All for allium

Allium schubertiiSince my last post was about sweet smelling blooms, it seems only fitting that  that this one should be about a plant at the other end of the fragrance spectrum. Don’t get me wrong – I love the smell of onions especially when they’re being sauteed in butter. But it’s safe to say that ornamental onions are not grown for their fragrance. –Unless of course you take into consideration their value as a companion plant: the odor of them is said to repel aphids and other garden pests.

The number one reason we grow ornamental onions is because they’re outstanding. Literally and figuratively. There’s nothing like a star-burst on a stick to change the way you see the whole garden.

Allium 'Ambassador', Rosa 'Belle Story' and delphiniumWe’re really pleased with the ones we chose for the Rose Garden this year. Allium schubertii (above) actually seems to alter the atmosphere within and around its enormous firecracker spray. I can’t really explain, but everything near it (through it) seems slightly color shifted. Schubertii stands only a foot or so off the ground but has a large presence and we’ll save the seed heads for Christmas decorations. The stately Allium ‘Ambassador’ stands at least 4′ tall and they have carried large deep purple globes for a good 4 weeks. We’re also growing chives as companion plants in the Rose Garden and so far we haven’t had any major aphid infestations there…

In the North Garden we chose a combination of alliums pictured in the Scheepers’ catalog. Allium multibulbosum and A. atropurpureum really are gorgeous together. The white one (A. multibulbosum) opened first and is beginning now to fade to green. The dark wine color of A. atropurpureum is a perfect contrast – perfect with the rest of the colors in that garden too. Nectaroscordum siculum ssp. bulgaricum, formerly known as Allium bulgaricum, is one of my very faves even if it’s not officially an allium anymore. It’s on the subtle side – perhaps that’s why its name was changed.

Allium multibulbosum and A. atropurpureumNectaroscordum siculum ssp. bulgaricum

allium seed heads in the peony rowIn the Display Garden, the Allium ‘Globemaster’ and ‘Purple Sensation’ have all faded but the seed heads are still quietly spectacular. A few years ago we planted a row of them within our peony row – which turned out to be a great idea because the peonies hide the alliums’ one drawback, scrunky foliage. We planted Allium albopilosum (a.k.a A. christophii or Star of Persia) to peep over the edge of our stepped-down center bed. It’s another firecracker and shimmers a metallic lavender.

Allium albopilosum - Star of Persia

Allium 'Hair' And finally here’s an ornamental onion only a mother could love. Allium ‘Hair’ is as disheveled as I generally feel. But to my (mother-ish) eye, there are no bad ‘Hair’ days!

Allium 'Hair' and Clematis durandii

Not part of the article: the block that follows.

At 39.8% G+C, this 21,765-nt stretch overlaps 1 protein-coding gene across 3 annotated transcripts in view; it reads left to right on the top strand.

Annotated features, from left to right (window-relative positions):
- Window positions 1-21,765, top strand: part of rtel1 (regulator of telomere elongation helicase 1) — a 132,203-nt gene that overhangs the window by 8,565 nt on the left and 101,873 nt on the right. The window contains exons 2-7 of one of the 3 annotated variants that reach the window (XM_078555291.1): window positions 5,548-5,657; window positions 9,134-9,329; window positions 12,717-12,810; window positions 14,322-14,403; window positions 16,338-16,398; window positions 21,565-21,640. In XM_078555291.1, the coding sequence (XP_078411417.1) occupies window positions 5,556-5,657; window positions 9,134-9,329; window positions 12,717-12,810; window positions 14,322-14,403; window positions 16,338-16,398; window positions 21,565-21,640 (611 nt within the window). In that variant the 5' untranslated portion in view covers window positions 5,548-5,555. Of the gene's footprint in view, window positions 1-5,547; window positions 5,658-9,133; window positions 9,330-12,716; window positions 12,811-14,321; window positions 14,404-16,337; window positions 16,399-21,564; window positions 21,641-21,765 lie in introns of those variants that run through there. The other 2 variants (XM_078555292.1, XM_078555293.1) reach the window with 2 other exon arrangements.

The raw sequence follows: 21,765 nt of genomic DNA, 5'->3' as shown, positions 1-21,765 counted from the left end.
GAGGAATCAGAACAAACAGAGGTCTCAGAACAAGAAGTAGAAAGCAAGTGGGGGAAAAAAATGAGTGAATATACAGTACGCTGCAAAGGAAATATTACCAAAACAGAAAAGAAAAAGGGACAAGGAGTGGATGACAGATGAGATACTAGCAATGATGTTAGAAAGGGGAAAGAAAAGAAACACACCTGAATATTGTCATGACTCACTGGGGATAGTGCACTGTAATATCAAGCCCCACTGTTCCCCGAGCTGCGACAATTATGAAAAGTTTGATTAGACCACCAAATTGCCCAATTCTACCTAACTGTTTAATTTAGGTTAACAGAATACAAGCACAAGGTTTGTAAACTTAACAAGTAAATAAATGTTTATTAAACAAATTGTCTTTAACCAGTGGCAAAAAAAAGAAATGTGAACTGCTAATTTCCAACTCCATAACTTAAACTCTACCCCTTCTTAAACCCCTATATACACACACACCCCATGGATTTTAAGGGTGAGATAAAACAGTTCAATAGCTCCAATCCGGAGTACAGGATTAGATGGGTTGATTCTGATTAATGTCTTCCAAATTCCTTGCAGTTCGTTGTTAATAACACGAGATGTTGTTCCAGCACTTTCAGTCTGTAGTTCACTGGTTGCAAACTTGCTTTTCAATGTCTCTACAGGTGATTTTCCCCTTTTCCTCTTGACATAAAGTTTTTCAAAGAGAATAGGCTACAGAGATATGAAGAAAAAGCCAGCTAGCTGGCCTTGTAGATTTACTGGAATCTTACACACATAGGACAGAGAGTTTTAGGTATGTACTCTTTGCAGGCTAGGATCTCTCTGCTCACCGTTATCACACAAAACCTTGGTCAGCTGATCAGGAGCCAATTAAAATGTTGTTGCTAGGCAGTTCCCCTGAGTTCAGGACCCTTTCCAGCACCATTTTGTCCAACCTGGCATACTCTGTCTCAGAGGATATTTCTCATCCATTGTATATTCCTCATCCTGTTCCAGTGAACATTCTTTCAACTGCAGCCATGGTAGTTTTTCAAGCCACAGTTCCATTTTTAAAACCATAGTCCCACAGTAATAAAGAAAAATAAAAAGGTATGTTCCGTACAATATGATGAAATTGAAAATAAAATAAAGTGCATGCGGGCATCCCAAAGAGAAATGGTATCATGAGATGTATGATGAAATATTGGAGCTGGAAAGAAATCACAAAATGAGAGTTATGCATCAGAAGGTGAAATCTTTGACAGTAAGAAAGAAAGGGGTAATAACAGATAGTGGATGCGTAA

Do you grow ornamental onions? Which are your favorites?

5 thoughts on “All for allium

  1. I do… and my favorite are the drumstick alliums, allium sphaerocephalon. But WOW do they “naturalize” well! I pulled out a bunch of them this spring, because the bed just got entirely too thick with alliums–I needed room for my butterfly weeds and such.

    Oh, and I wish that the drumstick alliums had a positive effect on aphids. However, they didn’t seem to convince the aphids to leave my butterfly weeds alone. Boo.

  2. Ambassador is a goodie. I’m glad it comes late; I’m intrigued about schubertii now, though.

  3. I love alliums and am so glad to read about Nectaroscordum siculum ssp. bulgaricum, the bulb formerly formerly known as Allium bulgaricum~It’s on my list of try and see if you like it! I am especially liking Purple Sensation and hope to mass it even more this fall….It’s the perfect color for the Penstemon and Phlox pilosa combo. I am just looking at the Scheepers catalog! gail

  4. I have allium envy! You and Gail made marvelous choices. You know the schubertii is close to my heart, but we don’t have those lovely roses as a backdrop–what a great combination. My favorite of your photos is the ‘Hair’ with that deep blue clematis. It looks like how I feel when I go out with my elegant sister 🙂 Just wish I could see them in person. The man is going to that conf in Providence again, but it’s midweek and I can’t go this time 🙁 But hey, July is coming soon!

    Lynn, I had allium envy when I saw your schubertiis and that’s why we have them now! I’m sorry to miss seeing you here but the Buffalo fling is right around the corner – yikes! (How can it already be the middle of June?) -kris

  5. We inherited somewhat of a garden when we moved to Barrington 4 years ago. I’ve been trying to identify what I now see is AlliumHair thanks to your post. Unfortunately, I brought a drawing of it to a local nursery last week and the gentleman there told me it was a wild onion and I should pull them all out before they take over the yard. So I did. And now I see that you have a soft spot for them. I wish I had kept them. I’m new to gardening and constantly learning…Thanks for this blog. I’m also a new member of Blithewold and am enjoying reading this. – Kira

    Kira, Welcome to the neighborhood! If it makes you feel any better, I weeded a bunch of ‘Hair’ out of my own garden thinking they were onion grass (I only planted them last fall – you’d think I’d remember where). And your nurseryman was right in a way – they do increase… But I love them anyway! Please introduce yourself to us the next time you come through. -kris

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